No, the report says exactly the opposite.  The IRS covered the political spectrum, meaning that regardless of a group's apparent political ideology, they might receive added scrutiny in applying for status as a not-excessively-political organization.

And what of the press?  A Washington Post news article stated that the new TIGTA report "could undermine claims that conservatives were unfairly targeted under President Barack Obama."

Normally, I would love to make a sarcastic comment about that kind of bizarre understatement, but there is no improving on Steven Benen's take on The Post's "quite generous" choice of words: "If 'could undermine' is synonymous with 'completely discredits,' then sure."

All of this serves as a helpful reminder that the Trump Administration's blatant dishonesty is only a continuation of a strategy of lying that Republicans have been honing for years.

I recently wrote about "one-sided dishonesty" in American politics.  My claim was that Democrats are occasionally dishonest in the old-fashioned political sense, shading the truth and sometimes getting caught, whereas Republicans have applied the principles of mass production to the propagation of lies.

In that column, I noted a term coined by Paul Waldman, "the audacity gap," which he says "makes Republicans the party of 'Yes we can,' while Democrats are the party of 'Maybe we shouldn’t.'"  That Republicans are still audaciously claiming that there was an IRS scandal under Obama is one of only many examples.

Indeed, there is an interesting overlap among examples of Democrats' timidity.  The new TIGTA report notes that one of the search terms that the IRS used that would pick up left-leaning groups was "acorn."  As The Times notes, ACORN is "the acronym for the now defunct Association of Community Organizations for Reform Now."

But the interesting question is why ACORN is now defunct.  That group was itself the victim of what turned out to be a non-scandal, in which a right-wing group doctored videos to make it appear that the group was corrupt.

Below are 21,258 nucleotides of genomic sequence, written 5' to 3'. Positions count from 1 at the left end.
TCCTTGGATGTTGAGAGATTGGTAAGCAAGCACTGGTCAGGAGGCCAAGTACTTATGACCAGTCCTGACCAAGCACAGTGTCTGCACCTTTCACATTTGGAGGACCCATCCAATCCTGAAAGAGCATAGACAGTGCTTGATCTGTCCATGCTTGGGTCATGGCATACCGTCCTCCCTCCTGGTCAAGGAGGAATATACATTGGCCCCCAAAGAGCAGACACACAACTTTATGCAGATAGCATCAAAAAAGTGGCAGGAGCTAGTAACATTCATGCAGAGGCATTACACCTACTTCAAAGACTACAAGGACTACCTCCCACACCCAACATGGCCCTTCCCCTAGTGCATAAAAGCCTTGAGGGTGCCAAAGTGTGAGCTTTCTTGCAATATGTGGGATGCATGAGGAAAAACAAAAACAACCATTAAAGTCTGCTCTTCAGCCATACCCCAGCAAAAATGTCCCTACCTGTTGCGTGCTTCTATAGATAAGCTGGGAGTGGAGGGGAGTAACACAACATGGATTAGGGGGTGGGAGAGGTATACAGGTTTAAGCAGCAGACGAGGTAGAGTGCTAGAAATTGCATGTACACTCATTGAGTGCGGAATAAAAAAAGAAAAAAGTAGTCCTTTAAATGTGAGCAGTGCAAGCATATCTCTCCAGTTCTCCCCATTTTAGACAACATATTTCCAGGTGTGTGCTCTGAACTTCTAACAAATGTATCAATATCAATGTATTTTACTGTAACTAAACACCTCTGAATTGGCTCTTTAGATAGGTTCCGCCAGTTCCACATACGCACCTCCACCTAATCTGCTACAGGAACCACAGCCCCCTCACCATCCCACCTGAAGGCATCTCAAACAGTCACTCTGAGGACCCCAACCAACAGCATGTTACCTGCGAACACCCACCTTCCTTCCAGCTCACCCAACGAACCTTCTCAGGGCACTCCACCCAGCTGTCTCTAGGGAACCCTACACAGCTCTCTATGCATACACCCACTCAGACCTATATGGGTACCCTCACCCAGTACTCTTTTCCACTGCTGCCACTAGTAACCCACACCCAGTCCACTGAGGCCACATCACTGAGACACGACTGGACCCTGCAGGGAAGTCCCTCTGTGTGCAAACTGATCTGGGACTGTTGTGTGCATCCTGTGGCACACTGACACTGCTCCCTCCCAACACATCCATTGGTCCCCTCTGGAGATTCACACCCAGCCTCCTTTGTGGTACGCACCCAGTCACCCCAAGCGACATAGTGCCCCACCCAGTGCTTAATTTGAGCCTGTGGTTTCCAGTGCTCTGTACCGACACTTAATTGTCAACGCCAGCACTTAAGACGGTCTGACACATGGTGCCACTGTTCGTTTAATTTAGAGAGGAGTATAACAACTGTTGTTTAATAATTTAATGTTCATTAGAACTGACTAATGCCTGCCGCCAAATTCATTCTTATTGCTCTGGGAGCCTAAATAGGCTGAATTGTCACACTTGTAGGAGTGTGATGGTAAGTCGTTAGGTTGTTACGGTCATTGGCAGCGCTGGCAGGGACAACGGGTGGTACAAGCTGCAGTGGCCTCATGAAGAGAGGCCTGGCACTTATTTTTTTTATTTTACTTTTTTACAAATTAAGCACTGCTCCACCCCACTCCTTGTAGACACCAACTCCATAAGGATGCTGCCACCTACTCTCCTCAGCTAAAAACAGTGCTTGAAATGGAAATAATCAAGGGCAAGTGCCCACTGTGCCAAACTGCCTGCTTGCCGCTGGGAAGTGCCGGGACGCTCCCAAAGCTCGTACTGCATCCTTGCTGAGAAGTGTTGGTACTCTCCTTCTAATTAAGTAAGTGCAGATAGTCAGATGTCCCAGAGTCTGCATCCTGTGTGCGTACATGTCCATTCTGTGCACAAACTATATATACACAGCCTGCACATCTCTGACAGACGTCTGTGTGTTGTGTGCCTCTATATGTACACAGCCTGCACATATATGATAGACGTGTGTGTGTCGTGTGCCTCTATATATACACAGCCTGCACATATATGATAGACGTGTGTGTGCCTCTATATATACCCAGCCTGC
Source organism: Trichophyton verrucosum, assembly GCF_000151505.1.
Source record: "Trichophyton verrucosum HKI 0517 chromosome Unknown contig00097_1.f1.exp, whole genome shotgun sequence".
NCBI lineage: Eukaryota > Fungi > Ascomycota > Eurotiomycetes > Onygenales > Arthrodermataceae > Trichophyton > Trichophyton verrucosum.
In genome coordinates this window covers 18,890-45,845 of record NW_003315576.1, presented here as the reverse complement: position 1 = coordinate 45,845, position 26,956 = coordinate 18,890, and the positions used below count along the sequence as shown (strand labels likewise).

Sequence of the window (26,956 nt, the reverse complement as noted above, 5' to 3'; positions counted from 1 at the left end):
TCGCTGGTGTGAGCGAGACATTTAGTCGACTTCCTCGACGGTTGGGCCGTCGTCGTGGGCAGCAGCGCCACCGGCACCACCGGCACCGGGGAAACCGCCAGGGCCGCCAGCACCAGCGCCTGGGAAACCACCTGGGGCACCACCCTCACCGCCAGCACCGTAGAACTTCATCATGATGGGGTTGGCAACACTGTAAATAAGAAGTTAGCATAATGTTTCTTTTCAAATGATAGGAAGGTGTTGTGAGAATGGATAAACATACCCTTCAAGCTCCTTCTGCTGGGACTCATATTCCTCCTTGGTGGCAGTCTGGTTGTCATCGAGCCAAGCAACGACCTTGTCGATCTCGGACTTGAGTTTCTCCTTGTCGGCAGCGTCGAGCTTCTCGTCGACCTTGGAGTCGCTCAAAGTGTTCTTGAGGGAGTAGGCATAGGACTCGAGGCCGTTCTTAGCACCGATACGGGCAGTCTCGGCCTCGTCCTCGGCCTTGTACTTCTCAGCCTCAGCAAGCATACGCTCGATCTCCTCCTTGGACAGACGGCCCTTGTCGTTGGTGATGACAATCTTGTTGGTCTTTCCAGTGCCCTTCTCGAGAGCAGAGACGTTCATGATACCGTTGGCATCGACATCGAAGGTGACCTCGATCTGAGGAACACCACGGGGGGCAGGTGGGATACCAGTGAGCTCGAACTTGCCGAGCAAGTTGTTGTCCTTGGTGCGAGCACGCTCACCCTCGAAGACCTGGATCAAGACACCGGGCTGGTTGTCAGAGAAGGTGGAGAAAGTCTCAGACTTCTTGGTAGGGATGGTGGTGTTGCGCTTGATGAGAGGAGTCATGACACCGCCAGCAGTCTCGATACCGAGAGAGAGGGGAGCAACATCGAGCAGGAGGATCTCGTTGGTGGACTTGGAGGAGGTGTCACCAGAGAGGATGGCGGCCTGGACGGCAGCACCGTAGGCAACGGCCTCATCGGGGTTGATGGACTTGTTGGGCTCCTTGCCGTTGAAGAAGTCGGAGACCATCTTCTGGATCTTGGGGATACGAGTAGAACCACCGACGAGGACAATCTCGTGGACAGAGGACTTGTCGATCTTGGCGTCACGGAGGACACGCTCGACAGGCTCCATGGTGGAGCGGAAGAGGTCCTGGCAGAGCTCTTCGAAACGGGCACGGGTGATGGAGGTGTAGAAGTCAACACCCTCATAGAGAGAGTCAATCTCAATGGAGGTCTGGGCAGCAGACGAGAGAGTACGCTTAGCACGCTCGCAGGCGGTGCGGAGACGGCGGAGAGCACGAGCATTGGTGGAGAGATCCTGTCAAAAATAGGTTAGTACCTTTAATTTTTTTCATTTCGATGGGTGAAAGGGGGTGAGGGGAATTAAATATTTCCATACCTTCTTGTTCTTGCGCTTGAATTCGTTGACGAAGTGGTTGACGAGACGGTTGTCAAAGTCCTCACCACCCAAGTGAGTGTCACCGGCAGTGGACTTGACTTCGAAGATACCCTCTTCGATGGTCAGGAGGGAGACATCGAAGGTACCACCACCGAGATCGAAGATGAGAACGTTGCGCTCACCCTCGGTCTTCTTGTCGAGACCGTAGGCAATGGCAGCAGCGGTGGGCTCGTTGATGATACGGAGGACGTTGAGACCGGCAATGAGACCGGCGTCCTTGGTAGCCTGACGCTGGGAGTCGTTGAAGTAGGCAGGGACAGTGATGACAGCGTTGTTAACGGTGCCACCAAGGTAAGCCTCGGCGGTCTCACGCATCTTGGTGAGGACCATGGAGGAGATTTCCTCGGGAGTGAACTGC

When that story broke, Democrats in Congress and the White House hid under their desks.  Even after it became completely clear that the whole affair was a political hit job, Democrats simply allowed funding for ACORN's community organizing activities to be eliminated, and the group died.

Similarly, when the 501(c)(4) story first broke in 2013, the Obama Administration fired the acting IRS commissioner and acted as if something horrible had happened.  (Those who remember Obama's baseless firing in 2010 of Shirley Sherrod, the victim of another doctored video, might start to notice a pattern.)

In the meantime, Republicans continue to use the IRS non-scandal as a reason to "punish" the agency with further cuts to its budget.  Even if the Republicans cannot get their act together this year to cut taxes for rich people and corporations, they can continue to achieve the same end by making it all but impossible for the IRS to catch tax cheats.

The Republicans will never admit that there was no scandal.  The Democrats will never make a concerted effort to educate the public.  And the press will continue to say that it is all very complicated and that the two sides disagree.  It is a beautifully closed system, with the only losers being the American people, who need the IRS to be able to continue to do its job.